Software

Find Outlook messages quickly with an All Mail search folder

Storing messages in folders makes email easy to organize and manage, but it can hamper searching. To search all your messages at once, create a custom search folder.
Most of us sort email into a number or folders and subfolders, where the structure represents purpose or level of importance. Doing so makes all that information a bit easier to organize and manage. However, occasionally, you need an overall view -- perhaps you're searching for email from a specific person or company, but you can't remember where you stored it. Numerous folders inhibit the ability to view all of your mail, as a whole. When you need to work with all of your messages, without stepping through folders, create a special search folder as follows:

  1. In the Mail window, select New from the File menu. Then select Search Folder. Or press [Ctrl]+[Shift]+P.
  2. In the resulting New Search Folder dialog box, double-click Create A Custom Search Folder in the Custom section (at the bottom of the list).
  3. Give the new search folder an appropriate name, such as All Mail.

  4. Click Browse.
  5. By default, Outlook will include Personal Folder and all its subfolders.(If necessary, check Personal Folder and the Search Subfolders option at the bottom of the list.) To omit the Junk E-mail folder, uncheck it. You might want to uncheck more than just the Junk E-mail folder. Sometimes, it's easier to start with all mail and uncheck a few specific folders to exclude.
  6. Click OK twice. When Outlook warns you that it will include all mail in all selected folders, click Yes. That's exactly what you want.
  7. Click OK to return to the Mail window.

Depending on the amount of mail you have, the process of creating this new search folder could take a few minutes. When Outlook is done, the All Mail search folder will contain a shortcut to every message in your Personal Folders (or the folders you selected). Use this search folder for global searches rather than repeating the same search task on individual folders. By default, Outlook sorts the new search folder by the In Folder field, not by folder structure. This process won't include messages in the Inbox, Sent, or Deleted folders, but you can include them by checking them in step 5.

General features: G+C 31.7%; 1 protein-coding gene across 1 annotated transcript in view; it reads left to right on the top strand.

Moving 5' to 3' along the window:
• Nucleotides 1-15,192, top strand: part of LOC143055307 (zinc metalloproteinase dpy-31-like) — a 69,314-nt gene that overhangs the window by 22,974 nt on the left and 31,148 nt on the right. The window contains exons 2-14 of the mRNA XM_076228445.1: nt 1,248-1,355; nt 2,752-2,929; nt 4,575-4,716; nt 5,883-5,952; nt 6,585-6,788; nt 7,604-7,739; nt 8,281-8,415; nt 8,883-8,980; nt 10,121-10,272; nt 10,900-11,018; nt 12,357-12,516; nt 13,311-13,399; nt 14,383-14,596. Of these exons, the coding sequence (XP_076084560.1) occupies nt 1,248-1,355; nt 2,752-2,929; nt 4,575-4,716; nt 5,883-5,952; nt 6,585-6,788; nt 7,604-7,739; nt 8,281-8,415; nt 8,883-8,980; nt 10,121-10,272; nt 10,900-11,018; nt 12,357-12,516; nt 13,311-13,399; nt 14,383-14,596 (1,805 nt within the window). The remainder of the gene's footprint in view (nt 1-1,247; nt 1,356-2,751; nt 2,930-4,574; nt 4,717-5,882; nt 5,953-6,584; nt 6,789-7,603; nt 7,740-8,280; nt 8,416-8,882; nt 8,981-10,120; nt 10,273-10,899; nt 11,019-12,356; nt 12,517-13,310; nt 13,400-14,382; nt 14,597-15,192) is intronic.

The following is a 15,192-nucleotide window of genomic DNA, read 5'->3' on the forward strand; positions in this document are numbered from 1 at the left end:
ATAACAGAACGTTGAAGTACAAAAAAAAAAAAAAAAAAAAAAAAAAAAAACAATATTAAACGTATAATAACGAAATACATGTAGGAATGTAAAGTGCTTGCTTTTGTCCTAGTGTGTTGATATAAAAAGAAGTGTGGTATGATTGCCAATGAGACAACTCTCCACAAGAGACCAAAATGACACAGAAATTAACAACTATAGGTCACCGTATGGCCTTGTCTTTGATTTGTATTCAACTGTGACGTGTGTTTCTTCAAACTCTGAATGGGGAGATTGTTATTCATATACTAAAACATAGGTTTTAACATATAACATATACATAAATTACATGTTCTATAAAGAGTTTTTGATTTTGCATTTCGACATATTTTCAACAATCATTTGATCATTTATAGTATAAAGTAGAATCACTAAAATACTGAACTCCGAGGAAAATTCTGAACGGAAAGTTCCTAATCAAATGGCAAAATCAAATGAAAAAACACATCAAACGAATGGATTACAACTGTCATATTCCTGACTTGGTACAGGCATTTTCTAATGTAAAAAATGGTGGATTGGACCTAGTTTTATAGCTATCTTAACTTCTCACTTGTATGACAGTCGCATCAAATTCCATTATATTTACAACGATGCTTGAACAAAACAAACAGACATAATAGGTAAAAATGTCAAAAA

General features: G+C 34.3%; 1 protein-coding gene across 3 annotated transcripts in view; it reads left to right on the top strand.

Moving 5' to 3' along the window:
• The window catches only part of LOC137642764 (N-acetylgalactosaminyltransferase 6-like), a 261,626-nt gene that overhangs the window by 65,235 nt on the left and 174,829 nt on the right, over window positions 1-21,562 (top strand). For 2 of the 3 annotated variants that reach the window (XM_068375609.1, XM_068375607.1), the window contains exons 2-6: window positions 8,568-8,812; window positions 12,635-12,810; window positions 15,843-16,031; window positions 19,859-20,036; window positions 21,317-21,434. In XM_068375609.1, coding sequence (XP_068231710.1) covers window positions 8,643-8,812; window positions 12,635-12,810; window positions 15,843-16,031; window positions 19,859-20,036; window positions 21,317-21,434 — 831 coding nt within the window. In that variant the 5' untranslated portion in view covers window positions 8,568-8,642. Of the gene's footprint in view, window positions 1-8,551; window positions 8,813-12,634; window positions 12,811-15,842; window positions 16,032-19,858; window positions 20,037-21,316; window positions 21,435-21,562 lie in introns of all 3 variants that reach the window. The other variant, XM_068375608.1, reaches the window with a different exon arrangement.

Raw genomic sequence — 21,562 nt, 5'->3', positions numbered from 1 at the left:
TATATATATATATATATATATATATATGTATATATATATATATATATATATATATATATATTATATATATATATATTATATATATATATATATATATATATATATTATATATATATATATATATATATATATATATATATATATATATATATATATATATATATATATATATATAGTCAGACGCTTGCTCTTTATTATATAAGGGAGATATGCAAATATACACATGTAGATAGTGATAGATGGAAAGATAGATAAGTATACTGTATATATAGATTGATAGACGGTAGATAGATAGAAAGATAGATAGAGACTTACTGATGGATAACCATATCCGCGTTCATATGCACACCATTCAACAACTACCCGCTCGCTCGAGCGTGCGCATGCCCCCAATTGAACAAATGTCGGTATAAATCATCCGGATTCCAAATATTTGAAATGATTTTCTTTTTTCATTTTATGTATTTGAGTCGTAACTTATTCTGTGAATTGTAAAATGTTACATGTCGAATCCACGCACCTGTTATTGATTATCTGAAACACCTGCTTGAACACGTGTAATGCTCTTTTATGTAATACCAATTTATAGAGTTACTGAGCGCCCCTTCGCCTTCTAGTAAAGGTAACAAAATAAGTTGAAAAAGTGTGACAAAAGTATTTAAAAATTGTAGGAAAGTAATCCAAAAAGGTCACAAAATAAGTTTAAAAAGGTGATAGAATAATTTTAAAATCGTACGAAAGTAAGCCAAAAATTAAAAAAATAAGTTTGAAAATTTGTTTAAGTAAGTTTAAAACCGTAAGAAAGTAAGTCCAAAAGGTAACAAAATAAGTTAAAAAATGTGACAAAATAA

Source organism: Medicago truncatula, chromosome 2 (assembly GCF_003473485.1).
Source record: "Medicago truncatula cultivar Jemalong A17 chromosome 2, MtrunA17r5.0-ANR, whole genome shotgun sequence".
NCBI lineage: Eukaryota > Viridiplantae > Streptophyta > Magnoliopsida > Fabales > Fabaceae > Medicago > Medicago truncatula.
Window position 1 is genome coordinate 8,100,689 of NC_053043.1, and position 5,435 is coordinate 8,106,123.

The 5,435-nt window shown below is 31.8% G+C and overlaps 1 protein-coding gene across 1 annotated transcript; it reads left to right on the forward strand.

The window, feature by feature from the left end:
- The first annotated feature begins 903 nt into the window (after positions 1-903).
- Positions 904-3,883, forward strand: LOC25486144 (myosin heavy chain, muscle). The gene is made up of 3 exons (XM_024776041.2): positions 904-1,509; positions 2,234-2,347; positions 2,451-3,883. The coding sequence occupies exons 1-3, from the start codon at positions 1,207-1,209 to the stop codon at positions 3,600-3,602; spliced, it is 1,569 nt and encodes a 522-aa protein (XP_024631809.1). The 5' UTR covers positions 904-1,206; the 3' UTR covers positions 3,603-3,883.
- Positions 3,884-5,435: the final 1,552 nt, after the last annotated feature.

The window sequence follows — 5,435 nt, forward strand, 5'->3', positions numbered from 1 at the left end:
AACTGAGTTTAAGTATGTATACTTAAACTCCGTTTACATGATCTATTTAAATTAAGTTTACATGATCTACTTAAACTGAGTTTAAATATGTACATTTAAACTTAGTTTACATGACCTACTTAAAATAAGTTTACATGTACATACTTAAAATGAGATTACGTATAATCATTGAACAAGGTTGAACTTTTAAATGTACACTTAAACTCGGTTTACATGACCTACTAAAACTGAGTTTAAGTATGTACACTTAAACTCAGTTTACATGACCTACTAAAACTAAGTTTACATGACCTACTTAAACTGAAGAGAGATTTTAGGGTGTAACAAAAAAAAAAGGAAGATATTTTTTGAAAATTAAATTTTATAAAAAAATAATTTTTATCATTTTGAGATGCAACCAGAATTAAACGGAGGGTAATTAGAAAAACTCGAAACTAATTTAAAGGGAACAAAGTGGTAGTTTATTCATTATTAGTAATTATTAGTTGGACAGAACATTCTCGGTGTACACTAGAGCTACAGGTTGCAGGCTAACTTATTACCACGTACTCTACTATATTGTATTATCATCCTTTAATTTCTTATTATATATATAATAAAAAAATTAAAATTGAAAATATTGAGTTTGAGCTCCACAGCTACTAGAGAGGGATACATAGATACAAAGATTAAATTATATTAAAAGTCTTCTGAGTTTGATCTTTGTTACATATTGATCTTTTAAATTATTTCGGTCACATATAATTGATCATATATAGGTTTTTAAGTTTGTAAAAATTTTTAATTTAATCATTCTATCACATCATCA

About

Susan Sales Harkins is an IT consultant, specializing in desktop solutions. Previously, she was editor in chief for The Cobb Group, the world's largest publisher of technical journals.

25 comments
murdoc2k
murdoc2k

Thank you! This is just what I was looking for!

bwhiting
bwhiting

Did anyone else notice that the screen shots in this article do not match what actually happens in Outlook? These screen shots here look like an Excel Query

Marshwiggle
Marshwiggle

I don't get this one. Any mail I store goes in sub folders of a custom Stored Mail folder. If I want to find something, I just right-click that folder, click Advanced Find ..., set up my criteria, and go. (Search subfolders is selected by default.) If I want to include the Inbox, Delete, Drafts, etc. I just start w/ the top level, in my case Personal Folders. Creating another folder full of shortcuts seems like an unnecessary step that would just add more clutter to my .pst file. Am I missing something here?

rhmassenberg
rhmassenberg

When I completed the search, all of my messages were moved from their respective folders to the All Mail search folder. It took hours to correct.

DevryGuy74
DevryGuy74